To all our colleagues who are engaged in developing management behaviours:
Check out an article in Harvard Business Review January-February 2017 entitled The Neuroscience of Trust
Everyone knows that fostering organisational trust is likely to increase employee productivity, energise the workforce and build loyalty but how to do it is the big issue.
How do you build a culture of trust?
How do you build a culture of trust?
What are the trust inhibitors and what causes people to trust each other?
Interestingly the HBR article talks about a long term experiment in 2001 which measured brain activity while people worked in order to look for the neurological signals that give you the message to trust. And following this what are the management behaviours that foster trust?
Read here for yourself a fascinating article that identifies these behaviours (scientifically) and examines how a number of top trust performers do it.
“If you are interested in team performance, trust is worth your attention”. The results of the study that Wendy Hirsch writes about in her blog chimes completely with our Team Trust tool and echoes what we have believed for years now.
Do give it a read, especially if you work with or in teams. http://scienceforwork.com/blog/trust-impact-team-performance/
Trying to work it out!
Leading a multinational project team is not easy! For many people, the first time they need to work closely with partners from different cultures and backgrounds is when they are assigned to a multicultural project team, either as a member of that team or as it’s leader. Continue reading
We commissioned our summer intern Luis Buxton, who is studying French and Spanish at the University of Durham to give us a write up about his thoughts regarding England’s recent performance in the current Euro 2016 Tournament.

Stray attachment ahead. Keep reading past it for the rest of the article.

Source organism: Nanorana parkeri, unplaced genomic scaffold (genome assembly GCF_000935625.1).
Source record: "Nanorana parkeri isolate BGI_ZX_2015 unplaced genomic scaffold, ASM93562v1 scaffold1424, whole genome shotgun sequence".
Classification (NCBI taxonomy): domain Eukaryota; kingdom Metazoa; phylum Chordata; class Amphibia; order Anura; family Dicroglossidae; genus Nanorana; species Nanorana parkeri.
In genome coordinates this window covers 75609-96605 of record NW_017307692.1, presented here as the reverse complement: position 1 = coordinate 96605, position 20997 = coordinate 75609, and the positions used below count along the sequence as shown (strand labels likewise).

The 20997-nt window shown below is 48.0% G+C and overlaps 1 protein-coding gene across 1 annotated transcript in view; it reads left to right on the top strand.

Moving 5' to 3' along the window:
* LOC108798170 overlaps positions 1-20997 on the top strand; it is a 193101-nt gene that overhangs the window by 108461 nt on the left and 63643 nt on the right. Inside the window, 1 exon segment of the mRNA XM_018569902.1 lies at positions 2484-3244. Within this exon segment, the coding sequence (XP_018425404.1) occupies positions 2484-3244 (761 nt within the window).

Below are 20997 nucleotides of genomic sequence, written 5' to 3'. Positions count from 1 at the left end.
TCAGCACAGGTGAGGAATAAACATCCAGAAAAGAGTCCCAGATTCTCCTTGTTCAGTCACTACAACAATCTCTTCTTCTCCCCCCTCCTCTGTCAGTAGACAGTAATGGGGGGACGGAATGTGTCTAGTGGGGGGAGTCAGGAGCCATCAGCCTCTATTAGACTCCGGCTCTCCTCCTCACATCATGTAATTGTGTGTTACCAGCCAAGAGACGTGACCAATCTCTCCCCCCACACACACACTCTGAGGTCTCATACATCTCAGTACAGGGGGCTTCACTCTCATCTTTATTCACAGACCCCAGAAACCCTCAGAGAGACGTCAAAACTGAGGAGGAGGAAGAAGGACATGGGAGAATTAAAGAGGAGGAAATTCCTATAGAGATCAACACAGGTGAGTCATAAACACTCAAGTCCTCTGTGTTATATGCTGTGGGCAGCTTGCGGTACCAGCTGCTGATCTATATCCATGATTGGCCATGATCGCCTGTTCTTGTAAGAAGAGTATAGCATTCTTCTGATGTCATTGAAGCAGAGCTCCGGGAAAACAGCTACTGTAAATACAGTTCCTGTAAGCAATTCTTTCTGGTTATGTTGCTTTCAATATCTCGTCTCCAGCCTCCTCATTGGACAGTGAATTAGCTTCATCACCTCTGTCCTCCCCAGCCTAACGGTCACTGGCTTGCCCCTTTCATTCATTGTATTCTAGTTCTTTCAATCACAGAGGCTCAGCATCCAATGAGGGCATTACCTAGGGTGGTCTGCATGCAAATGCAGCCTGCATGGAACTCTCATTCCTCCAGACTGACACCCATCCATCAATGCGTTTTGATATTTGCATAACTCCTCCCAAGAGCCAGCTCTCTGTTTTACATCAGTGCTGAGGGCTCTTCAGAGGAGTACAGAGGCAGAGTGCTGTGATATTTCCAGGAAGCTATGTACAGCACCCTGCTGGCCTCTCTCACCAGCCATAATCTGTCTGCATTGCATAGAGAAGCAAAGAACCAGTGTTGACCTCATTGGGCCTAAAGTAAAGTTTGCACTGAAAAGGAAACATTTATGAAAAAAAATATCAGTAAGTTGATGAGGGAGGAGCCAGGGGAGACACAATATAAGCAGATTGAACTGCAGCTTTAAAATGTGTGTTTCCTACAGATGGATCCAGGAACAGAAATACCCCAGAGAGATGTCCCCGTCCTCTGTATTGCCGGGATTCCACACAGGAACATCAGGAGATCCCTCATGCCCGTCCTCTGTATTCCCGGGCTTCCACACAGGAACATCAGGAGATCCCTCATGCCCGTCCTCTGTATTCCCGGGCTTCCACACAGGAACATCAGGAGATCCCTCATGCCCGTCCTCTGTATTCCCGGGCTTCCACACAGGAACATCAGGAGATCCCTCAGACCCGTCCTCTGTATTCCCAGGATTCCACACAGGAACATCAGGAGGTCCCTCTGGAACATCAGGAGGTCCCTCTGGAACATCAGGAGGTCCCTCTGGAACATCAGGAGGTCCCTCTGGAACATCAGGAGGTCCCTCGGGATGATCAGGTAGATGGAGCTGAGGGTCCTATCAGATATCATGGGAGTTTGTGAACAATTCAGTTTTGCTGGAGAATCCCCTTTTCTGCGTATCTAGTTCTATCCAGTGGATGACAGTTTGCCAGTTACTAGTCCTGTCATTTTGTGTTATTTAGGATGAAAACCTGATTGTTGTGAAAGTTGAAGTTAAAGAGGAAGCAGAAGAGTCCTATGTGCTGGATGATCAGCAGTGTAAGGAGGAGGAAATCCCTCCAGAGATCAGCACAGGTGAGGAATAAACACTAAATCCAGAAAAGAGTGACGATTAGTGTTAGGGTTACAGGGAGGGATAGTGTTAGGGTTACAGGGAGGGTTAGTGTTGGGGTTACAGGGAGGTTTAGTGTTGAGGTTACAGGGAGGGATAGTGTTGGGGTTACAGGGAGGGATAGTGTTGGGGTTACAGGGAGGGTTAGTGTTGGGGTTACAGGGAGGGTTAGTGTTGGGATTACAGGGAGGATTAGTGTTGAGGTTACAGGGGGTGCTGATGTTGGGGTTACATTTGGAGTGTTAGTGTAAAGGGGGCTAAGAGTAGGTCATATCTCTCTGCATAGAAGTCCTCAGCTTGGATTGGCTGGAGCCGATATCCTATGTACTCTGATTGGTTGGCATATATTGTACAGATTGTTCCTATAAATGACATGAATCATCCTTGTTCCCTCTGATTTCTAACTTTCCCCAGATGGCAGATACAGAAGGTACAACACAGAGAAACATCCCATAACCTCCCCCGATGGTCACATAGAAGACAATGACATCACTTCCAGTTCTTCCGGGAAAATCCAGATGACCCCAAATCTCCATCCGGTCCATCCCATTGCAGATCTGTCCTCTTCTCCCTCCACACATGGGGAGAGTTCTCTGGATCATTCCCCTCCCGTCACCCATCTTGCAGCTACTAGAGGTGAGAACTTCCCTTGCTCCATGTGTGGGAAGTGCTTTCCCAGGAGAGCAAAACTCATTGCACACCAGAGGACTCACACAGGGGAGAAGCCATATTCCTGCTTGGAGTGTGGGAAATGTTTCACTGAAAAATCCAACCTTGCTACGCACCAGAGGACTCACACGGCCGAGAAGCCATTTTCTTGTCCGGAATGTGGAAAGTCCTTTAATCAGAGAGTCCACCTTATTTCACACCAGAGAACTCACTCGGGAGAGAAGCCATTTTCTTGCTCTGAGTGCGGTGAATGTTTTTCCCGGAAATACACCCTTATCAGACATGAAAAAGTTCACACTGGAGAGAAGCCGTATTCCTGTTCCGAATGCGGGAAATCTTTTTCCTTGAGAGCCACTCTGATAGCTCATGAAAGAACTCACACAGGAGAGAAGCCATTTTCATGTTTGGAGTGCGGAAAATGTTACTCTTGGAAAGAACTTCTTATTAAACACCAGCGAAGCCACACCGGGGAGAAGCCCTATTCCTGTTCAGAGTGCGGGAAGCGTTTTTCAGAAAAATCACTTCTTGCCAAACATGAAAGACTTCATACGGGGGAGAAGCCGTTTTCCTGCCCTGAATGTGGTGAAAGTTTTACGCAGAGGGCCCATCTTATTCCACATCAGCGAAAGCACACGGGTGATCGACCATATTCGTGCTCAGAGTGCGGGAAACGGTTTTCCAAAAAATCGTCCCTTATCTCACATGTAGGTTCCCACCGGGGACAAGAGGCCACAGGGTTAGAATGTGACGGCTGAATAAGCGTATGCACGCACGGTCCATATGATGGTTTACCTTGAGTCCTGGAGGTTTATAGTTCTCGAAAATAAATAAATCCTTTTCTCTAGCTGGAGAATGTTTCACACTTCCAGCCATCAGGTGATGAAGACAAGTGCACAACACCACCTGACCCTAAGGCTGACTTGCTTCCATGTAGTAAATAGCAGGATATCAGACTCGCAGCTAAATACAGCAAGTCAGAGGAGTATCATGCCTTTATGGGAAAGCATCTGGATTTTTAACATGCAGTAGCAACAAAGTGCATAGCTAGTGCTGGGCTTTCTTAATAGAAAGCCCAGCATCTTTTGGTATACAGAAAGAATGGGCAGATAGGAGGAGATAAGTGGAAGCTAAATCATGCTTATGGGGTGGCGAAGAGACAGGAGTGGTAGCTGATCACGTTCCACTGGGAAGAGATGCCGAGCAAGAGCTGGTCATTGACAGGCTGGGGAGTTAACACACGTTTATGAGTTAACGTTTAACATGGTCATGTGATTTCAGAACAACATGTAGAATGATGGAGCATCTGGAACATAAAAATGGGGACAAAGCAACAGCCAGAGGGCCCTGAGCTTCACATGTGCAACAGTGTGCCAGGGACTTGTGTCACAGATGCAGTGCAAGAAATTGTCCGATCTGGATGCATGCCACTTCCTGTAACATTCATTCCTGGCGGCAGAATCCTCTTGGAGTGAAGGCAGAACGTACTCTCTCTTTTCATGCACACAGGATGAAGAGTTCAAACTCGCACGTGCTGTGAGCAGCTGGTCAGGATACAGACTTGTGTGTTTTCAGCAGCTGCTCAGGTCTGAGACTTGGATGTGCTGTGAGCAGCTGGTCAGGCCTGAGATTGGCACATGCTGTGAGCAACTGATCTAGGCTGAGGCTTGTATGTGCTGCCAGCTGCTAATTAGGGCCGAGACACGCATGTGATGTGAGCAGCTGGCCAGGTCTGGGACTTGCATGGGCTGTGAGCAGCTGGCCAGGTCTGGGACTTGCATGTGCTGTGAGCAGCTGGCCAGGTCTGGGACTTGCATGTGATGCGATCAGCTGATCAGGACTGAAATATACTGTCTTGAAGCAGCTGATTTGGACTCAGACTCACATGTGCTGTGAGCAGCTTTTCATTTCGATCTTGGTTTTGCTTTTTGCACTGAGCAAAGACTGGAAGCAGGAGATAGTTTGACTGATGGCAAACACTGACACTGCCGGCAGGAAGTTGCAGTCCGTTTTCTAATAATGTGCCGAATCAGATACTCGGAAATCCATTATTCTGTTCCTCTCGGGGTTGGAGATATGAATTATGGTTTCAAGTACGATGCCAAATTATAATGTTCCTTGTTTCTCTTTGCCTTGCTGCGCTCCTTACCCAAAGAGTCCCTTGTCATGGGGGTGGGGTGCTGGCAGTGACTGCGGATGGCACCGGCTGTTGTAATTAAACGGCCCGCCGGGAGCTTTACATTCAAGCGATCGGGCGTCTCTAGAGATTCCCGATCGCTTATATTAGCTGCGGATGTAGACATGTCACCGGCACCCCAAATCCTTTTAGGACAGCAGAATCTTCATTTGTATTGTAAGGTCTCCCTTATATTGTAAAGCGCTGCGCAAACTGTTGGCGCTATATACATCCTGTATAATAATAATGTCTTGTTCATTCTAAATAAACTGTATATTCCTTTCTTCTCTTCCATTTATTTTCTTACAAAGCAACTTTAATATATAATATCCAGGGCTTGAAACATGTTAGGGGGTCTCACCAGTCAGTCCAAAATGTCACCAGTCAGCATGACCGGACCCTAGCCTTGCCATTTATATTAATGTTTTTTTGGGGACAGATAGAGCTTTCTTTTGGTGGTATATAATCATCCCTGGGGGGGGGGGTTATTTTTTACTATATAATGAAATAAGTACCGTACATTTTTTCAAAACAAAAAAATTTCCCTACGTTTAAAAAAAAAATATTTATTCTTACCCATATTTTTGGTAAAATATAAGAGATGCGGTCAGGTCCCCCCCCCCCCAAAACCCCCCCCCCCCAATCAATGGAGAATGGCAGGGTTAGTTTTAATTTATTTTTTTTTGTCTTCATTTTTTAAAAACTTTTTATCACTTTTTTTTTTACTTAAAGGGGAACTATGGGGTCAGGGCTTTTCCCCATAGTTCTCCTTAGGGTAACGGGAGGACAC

We hope you find it as entertaining and enlightening a read as we did…
Click here to read the full blog.
Harvard Business School professor Amy Cuddy says, in her new book Presence, that the two parameters we automatically measure upon meeting someone for the first time are competence and trustworthiness – but which is the most important and how does this impact on the way we present ourselves? Click the link to find out…How people judge you article
TCO International, one of WorldWork’s associated training companies, has successfully used the International Team Trust Indicator (ITTI) numerous times with client teams. In a recently book published by McGraw Hill called Managing Challenges across Cultures: a multicultural project team toolbox, David Trickey, TCO International senior partner, as co-author has included a case study of how ITTI was used within their client Comau, a world leader in advanced production systems. The book includes a ‘ready to use’ toolbox for project managers and facilitators of global project teams in dealing systematically with the multi-cultural challenges they face: how to create and develop trust, build a strong sense of common purpose and team identity, manage mixed loyalties and priorities, communicate intentions clearly and build commitment to key decisions. These tools and approaches are practical, deal with all phases of the project life-cycle and can be used to explore and integrate the differing expectations of how to work in a culturally diverse team.
To learn more about the book and download the section on the use of ITTI click here.
John Keary of Keary Harper (a WorldWork Licensee) has written an article in the September / October Coaching at Work magazine about some team development work he was involved in road testing the new ITTI. We thought you might enjoy reading about it…
Where trust is lacking, business relationships need to be supported by resource-intensive procedures, legal agreements, monitoring and controls. When trust is plentiful these are not needed, so things can happen much more quickly and efficiently.
Read the full blog Trust is Simply More Efficient
Are your teams delivering high performance? A major international bank uses the International Team Trust Indicator (ITTI) with its top teams, resulting in a ‘charter’ on how the team members will work with each other in the future.
Click the link ITTI-Case-Study
Learn more about the ITTI